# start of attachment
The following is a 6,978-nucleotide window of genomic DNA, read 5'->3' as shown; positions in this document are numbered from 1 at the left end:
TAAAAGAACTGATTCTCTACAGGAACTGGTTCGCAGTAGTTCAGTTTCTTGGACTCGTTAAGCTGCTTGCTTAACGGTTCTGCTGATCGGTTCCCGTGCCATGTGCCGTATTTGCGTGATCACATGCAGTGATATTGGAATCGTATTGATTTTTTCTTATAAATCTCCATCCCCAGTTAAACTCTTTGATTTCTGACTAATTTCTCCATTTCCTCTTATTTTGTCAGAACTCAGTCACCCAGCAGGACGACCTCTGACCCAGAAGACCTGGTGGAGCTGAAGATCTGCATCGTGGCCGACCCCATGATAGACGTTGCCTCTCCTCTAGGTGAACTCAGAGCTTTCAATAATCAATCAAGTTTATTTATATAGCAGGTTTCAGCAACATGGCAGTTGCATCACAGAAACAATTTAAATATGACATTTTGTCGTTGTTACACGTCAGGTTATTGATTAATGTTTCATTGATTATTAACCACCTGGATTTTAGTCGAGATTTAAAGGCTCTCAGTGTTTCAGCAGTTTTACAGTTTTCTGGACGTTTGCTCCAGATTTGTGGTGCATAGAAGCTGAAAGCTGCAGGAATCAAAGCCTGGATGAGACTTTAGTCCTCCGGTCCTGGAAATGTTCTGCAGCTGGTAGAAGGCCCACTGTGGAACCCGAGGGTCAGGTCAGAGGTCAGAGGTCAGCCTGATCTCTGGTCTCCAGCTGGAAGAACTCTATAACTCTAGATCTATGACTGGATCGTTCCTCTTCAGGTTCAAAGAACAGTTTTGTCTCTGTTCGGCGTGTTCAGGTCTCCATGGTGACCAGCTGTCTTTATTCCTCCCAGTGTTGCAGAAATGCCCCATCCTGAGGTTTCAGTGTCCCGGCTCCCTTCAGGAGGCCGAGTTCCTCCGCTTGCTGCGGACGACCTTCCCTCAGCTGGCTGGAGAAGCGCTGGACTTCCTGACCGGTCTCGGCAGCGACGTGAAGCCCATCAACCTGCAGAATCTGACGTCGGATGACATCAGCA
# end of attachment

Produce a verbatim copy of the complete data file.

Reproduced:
The following is a 6,978-nucleotide window of genomic DNA, read 5'->3' as shown; positions in this document are numbered from 1 at the left end:
TAAAAGAACTGATTCTCTACAGGAACTGGTTCGCAGTAGTTCAGTTTCTTGGACTCGTTAAGCTGCTTGCTTAACGGTTCTGCTGATCGGTTCCCGTGCCATGTGCCGTATTTGCGTGATCACATGCAGTGATATTGGAATCGTATTGATTTTTTCTTATAAATCTCCATCCCCAGTTAAACTCTTTGATTTCTGACTAATTTCTCCATTTCCTCTTATTTTGTCAGAACTCAGTCACCCAGCAGGACGACCTCTGACCCAGAAGACCTGGTGGAGCTGAAGATCTGCATCGTGGCCGACCCCATGATAGACGTTGCCTCTCCTCTAGGTGAACTCAGAGCTTTCAATAATCAATCAAGTTTATTTATATAGCAGGTTTCAGCAACATGGCAGTTGCATCACAGAAACAATTTAAATATGACATTTTGTCGTTGTTACACGTCAGGTTATTGATTAATGTTTCATTGATTATTAACCACCTGGATTTTAGTCGAGATTTAAAGGCTCTCAGTGTTTCAGCAGTTTTACAGTTTTCTGGACGTTTGCTCCAGATTTGTGGTGCATAGAAGCTGAAAGCTGCAGGAATCAAAGCCTGGATGAGACTTTAGTCCTCCGGTCCTGGAAATGTTCTGCAGCTGGTAGAAGGCCCACTGTGGAACCCGAGGGTCAGGTCAGAGGTCAGAGGTCAGCCTGATCTCTGGTCTCCAGCTGGAAGAACTCTATAACTCTAGATCTATGACTGGATCGTTCCTCTTCAGGTTCAAAGAACAGTTTTGTCTCTGTTCGGCGTGTTCAGGTCTCCATGGTGACCAGCTGTCTTTATTCCTCCCAGTGTTGCAGAAATGCCCCATCCTGAGGTTTCAGTGTCCCGGCTCCCTTCAGGAGGCCGAGTTCCTCCGCTTGCTGCGGACGACCTTCCCTCAGCTGGCTGGAGAAGCGCTGGACTTCCTGACCGGTCTCGGCAGCGACGTGAAGCCCATCAACCTGCAGAATCTGACGTCGGATGACATCAGCA